18. 18.
    Graf, S., Saidi, H.: Construction of abstract state graphs with PVS. In: Grumberg, O. (ed.) CAV 1997. LNCS, vol. 1254, pp. 72–83. Springer, Heidelberg (1997). doi: 10.1007/3-540-63166-6_10 CrossRefGoogle Scholar
  19. 19.
    Holzmann, G.J.: The SPIN Model Checker. Addison-Wesley, Reading (2003)Google Scholar
  20. 20.
    Holzmann, G.J., Smith, M.H.: An automated verification method for distributed systems software based on model extraction. IEEE Trans. Softw. Eng. 28(4), 364–377 (2002)CrossRefGoogle Scholar
  21. 21.
    IBM: PowerPC Architechture Book, Version 2.02 (2005)Google Scholar
  22. 22.
    Intel: A Formal Specification of Intel Itanium Processor Family Memory Ordering (2002)Google Scholar
  23. 23.
    Intel: Intel 64 and IA-32 Architectures Software Developer’s Manual (2016)Google Scholar
  24. 24.
    ISO/IEC 14882: 2011: Programming Language C++ (2011)Google Scholar
  25. 25.
    Jonsson, B.: State-space exploration for concurrent algorithms under weak memory orderings: (preliminary version). SIGARCH Comput. Archit. News 36(5), 65–71 (2008)CrossRefGoogle Scholar
  26. 26.
    Kroening, D., Tautschnig, M.: CBMC – C bounded model checker (Competition Contribution). In: Ábrahám, E., Havelund, K. (eds.) TACAS 2014. LNCS, vol. 8413, pp. 389–391. Springer, Heidelberg (2014). doi: 10.1007/978-3-642-54862-8_26 CrossRefGoogle Scholar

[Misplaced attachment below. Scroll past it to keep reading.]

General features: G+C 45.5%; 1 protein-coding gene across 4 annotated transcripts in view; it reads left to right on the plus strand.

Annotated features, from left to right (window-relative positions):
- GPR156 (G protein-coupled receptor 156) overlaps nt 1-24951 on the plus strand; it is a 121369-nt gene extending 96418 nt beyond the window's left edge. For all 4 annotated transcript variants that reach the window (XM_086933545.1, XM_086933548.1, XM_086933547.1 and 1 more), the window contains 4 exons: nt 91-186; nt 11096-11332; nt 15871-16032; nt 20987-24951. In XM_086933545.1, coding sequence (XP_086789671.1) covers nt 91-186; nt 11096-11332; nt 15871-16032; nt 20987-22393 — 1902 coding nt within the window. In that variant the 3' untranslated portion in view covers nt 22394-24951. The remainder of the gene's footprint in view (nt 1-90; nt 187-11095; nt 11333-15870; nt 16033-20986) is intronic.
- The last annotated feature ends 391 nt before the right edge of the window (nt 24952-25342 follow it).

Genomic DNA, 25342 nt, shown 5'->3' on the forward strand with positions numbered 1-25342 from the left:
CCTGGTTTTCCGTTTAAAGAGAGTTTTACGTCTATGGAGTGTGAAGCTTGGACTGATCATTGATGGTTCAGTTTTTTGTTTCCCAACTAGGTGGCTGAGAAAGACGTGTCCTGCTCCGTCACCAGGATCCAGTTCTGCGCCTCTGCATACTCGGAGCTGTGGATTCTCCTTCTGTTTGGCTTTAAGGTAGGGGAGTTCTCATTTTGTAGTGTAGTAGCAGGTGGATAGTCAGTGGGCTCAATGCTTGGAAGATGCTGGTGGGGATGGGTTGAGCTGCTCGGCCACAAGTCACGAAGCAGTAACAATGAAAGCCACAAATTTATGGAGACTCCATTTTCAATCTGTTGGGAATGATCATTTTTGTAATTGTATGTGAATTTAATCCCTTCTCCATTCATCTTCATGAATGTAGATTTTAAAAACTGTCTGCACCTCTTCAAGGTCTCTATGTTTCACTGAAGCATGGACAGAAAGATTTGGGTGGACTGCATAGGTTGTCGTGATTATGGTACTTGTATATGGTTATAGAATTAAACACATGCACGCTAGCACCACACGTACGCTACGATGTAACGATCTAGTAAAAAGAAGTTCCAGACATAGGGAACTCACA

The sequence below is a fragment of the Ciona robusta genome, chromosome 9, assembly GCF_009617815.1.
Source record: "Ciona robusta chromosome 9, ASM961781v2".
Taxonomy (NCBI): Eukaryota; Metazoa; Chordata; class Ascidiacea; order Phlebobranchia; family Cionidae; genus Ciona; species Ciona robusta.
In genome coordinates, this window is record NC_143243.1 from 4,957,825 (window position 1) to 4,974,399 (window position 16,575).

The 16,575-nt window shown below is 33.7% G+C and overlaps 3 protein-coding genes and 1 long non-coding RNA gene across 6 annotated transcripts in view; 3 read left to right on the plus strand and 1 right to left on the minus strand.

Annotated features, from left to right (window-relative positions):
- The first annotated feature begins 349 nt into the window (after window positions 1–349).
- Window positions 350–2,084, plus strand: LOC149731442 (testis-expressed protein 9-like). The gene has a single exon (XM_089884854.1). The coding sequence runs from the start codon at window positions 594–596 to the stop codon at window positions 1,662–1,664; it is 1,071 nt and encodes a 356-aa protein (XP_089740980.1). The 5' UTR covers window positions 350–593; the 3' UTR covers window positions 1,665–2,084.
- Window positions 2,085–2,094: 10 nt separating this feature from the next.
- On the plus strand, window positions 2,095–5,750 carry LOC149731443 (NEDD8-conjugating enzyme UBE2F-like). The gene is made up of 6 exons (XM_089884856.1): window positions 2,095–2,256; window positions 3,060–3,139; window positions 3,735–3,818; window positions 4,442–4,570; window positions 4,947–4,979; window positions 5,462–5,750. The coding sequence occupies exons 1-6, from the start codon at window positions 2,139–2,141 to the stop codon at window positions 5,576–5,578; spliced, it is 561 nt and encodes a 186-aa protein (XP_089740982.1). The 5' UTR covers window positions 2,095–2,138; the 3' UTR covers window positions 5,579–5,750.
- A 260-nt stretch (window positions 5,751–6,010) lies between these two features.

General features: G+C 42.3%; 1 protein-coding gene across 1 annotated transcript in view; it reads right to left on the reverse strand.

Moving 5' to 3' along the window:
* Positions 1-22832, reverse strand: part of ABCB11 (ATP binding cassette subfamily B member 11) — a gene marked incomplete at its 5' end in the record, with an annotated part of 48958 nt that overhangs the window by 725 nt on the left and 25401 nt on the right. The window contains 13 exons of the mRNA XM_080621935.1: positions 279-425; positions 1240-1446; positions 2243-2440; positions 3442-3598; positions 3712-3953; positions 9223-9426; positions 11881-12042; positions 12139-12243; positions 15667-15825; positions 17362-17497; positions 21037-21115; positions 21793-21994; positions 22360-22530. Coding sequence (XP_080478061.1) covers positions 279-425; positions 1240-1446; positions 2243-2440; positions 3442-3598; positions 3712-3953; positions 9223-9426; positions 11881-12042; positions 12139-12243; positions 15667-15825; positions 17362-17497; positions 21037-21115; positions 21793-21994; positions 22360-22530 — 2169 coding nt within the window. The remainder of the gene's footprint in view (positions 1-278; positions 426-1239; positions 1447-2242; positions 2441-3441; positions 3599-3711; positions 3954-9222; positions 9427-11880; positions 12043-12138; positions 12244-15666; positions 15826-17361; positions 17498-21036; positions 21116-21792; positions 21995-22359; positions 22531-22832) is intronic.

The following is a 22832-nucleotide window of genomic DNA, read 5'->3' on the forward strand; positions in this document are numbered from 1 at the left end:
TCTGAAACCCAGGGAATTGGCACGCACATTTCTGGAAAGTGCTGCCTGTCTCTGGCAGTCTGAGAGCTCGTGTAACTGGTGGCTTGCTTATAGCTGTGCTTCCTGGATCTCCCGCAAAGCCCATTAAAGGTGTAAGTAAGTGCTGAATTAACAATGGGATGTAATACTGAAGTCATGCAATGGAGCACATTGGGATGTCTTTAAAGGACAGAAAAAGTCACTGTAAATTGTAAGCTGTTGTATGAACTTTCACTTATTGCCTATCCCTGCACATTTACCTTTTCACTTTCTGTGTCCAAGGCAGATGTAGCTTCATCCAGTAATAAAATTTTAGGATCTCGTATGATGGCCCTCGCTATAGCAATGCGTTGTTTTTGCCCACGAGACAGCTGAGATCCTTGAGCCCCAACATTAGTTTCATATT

27. 27.
    Kwiatkowska, M., Norman, G., Parker, D.: PRISM 4.0: verification of probabilistic real-time systems. In: Gopalakrishnan, G., Qadeer, S. (eds.) CAV 2011. LNCS, vol. 6806, pp. 585–591. Springer, Heidelberg (2011). doi: 10.1007/978-3-642-22110-1_47 CrossRefGoogle Scholar
  28. 28.
    Linden, A., Wolper, P.: An automata-based symbolic approach for verifying programs on relaxed memory models. In: Pol, J., Weber, M. (eds.) SPIN 2010. LNCS, vol. 6349, pp. 212–226. Springer, Heidelberg (2010). doi: 10.1007/978-3-642-16164-3_16 CrossRefGoogle Scholar
  29. 29.
    Linden, A., Wolper, P.: A verification-based approach to memory fence insertion in relaxed memory systems. In: Groce, A., Musuvathi, M. (eds.) SPIN 2011. LNCS, vol. 6823, pp. 144–160. Springer, Heidelberg (2011). doi: 10.1007/978-3-642-22306-8_10 CrossRefGoogle Scholar
  30. 30.
    Linden, A., Wolper, P.: A verification-based approach to memory fence insertion in PSO memory systems. In: Piterman, N., Smolka, S.A. (eds.) TACAS 2013. LNCS, vol. 7795, pp. 339–353. Springer, Heidelberg (2013). doi: 10.1007/978-3-642-36742-7_24 CrossRefGoogle Scholar